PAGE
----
When a veterinarian and a dog trainer get together, what do you think they talk about? (Hint, the #1 topic is probably "#1" and "#2.")
I had the pleasure of sitting down with friend and veterinarian Kaarin Vekman, DVM, to play a little game we called, "Whom should you call first: your vet or a trainer?" As a trainer, I get a lot of questions about topics that should really be directed to a vet. Likewise, vets are often asked behavior questions that are more in a trainer's territory. Then there are other cases where vets and trainers can work together to tackle a dog's issue from both medical and behavioral angles. And so when your dog is having a problem, it can be difficult to know where to start.
Our game covers issues such as house training, separation anxiety, puppy vaccinations, nutrition, aggression, and nail trims. Though we were both involved in creating the questions, we didn't discuss our answers ahead of time.
This game was also a good test for Dr. Vekman and me. Prior to playing the game, I was worried we would have widely differing points of view and possibly end our friendship over the contentious "puppy vaccination" topic. And while we do look at the same issue from different angles, it turns out these differences do not lead to confusion or conflict; rather, educating owners from both a medical and behavioral perspective can give them a more well-rounded understanding of their dogs' conditions.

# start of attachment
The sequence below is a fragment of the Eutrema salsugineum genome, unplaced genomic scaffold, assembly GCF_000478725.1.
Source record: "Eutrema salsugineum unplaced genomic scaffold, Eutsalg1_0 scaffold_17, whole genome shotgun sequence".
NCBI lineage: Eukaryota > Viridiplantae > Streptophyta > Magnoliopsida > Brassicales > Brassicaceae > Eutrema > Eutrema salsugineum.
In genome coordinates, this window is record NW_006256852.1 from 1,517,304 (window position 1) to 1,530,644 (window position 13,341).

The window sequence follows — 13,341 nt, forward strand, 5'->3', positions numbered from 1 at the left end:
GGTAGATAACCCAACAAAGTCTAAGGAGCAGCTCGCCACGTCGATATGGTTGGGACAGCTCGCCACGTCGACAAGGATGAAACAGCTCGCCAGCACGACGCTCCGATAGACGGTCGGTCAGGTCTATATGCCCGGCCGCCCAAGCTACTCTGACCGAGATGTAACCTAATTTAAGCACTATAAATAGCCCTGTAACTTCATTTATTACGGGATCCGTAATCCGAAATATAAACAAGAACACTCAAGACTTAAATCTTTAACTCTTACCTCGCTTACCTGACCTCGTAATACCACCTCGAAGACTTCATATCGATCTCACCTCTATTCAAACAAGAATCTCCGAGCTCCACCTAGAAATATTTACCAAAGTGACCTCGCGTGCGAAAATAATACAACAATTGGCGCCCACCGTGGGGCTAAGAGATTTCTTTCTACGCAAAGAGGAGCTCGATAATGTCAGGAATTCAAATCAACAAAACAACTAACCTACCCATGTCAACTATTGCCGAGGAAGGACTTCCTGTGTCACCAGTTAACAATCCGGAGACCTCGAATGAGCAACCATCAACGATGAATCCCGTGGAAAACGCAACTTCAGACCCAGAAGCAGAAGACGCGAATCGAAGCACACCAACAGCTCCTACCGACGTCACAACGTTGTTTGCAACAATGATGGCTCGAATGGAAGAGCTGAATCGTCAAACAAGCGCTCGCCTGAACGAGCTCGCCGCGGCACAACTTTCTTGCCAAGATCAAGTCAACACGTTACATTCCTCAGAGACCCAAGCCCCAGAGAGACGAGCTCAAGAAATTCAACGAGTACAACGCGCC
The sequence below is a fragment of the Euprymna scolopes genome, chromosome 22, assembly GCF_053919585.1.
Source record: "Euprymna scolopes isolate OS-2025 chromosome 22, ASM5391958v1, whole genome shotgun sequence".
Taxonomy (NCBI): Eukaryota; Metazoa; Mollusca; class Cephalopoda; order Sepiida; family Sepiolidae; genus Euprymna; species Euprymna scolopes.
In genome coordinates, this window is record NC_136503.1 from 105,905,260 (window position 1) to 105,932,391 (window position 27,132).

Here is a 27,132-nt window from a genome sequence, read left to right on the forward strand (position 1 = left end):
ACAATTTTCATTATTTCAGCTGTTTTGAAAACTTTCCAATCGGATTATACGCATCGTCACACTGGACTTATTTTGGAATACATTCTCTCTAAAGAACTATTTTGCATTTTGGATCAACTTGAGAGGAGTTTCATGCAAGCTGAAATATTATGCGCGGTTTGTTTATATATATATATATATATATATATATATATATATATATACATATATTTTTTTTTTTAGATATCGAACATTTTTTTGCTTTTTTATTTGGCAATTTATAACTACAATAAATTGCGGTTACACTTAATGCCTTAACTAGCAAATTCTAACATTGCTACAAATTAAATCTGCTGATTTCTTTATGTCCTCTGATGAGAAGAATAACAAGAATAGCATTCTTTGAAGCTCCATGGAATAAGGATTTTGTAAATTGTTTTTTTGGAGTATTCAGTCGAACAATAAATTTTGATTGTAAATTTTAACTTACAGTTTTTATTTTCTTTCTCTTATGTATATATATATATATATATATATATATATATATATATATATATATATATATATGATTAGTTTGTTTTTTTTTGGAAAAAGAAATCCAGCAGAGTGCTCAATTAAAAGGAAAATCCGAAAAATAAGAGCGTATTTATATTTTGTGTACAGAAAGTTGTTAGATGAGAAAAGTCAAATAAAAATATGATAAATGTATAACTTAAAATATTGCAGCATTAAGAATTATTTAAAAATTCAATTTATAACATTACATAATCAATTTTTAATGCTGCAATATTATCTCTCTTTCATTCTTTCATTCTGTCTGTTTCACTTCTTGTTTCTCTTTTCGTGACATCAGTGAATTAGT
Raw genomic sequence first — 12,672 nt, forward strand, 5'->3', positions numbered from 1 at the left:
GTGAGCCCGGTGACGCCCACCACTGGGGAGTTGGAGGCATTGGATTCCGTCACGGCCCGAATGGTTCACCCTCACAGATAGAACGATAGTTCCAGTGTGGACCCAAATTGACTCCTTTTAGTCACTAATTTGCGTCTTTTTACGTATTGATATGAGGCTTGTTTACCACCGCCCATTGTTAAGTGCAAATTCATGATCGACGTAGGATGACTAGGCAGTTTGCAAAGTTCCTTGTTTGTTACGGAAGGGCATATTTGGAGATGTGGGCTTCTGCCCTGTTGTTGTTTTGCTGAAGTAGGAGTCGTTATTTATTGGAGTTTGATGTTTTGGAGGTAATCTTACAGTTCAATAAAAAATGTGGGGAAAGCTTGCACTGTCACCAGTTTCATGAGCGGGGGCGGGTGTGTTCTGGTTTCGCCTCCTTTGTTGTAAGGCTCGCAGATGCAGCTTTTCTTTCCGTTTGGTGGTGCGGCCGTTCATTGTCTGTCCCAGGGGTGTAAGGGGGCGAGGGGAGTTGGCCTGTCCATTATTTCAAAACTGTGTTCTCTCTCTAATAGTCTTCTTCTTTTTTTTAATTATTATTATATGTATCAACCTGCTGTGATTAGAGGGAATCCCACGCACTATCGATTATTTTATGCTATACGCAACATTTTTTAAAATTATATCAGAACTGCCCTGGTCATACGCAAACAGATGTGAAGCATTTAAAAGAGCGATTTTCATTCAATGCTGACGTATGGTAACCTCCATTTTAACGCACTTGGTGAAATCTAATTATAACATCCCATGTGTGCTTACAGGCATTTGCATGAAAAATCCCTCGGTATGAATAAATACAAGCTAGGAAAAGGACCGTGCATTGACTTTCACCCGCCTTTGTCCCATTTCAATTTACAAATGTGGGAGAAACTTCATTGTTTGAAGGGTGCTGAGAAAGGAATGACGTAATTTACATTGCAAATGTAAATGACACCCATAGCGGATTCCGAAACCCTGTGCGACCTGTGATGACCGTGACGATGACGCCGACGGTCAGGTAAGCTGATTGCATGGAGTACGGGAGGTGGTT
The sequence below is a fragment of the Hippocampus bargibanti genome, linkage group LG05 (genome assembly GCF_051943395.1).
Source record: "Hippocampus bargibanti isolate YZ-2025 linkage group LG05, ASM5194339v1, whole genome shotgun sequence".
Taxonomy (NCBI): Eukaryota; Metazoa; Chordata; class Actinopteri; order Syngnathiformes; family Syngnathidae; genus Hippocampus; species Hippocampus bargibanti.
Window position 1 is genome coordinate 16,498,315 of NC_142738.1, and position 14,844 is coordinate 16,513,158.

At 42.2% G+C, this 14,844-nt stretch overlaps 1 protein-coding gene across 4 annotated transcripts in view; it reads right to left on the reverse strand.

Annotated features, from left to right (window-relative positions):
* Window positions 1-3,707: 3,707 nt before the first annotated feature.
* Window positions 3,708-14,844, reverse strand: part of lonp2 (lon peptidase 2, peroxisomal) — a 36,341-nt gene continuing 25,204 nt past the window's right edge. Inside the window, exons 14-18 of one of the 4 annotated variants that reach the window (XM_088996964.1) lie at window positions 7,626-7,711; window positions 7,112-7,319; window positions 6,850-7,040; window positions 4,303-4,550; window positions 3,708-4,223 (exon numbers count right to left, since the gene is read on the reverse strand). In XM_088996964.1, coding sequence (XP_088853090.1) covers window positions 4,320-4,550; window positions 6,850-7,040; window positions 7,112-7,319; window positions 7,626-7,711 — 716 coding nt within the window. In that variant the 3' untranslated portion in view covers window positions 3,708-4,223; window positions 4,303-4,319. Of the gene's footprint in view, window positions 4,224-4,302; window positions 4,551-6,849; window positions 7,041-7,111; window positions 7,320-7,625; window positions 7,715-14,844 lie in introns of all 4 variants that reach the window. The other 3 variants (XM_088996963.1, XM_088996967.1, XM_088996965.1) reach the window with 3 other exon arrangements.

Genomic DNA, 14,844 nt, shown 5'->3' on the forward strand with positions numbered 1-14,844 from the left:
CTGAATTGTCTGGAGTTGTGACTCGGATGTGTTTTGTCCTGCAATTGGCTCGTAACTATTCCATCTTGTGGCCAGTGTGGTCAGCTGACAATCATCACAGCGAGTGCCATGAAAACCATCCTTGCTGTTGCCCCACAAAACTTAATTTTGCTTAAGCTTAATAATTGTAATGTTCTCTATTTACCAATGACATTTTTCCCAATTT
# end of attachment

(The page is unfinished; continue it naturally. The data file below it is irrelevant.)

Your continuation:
Sure, your dog’s Agility days might be behind him, and the gravity-defying tricks he used to perform are no longer in his repertoire. Still, there is a long list of activities perfectly suited to older dogs, to ensure his golden years are his best years.
Sports for Seniors
There are several sports that don’t demand much of your senior dog’s body. Even if you don’t live near a training facility that offers sport classes, there are online schools that allow you to learn and practice at home.
Rally Obedience (also called Rally-O or simply Rally) is a lighter version of competition obedience, and a great way for you and your dog to spend time training together. Rally involves you and your pooch performing a series of obedience-type tasks, laid out on a course. The tasks include lots of heelwork, sits, stays, and so on. Rally is perfect for older dogs because it provides lots of mental stimulation, but at a slow pace. Even at Rally trials, there is a division just for seniors, and exceptions can be made for dogs with disabilities.
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Kate Naito, CPDT-KA, MS, is an author and dog trainer with Doggie Academy in Brooklyn, NY.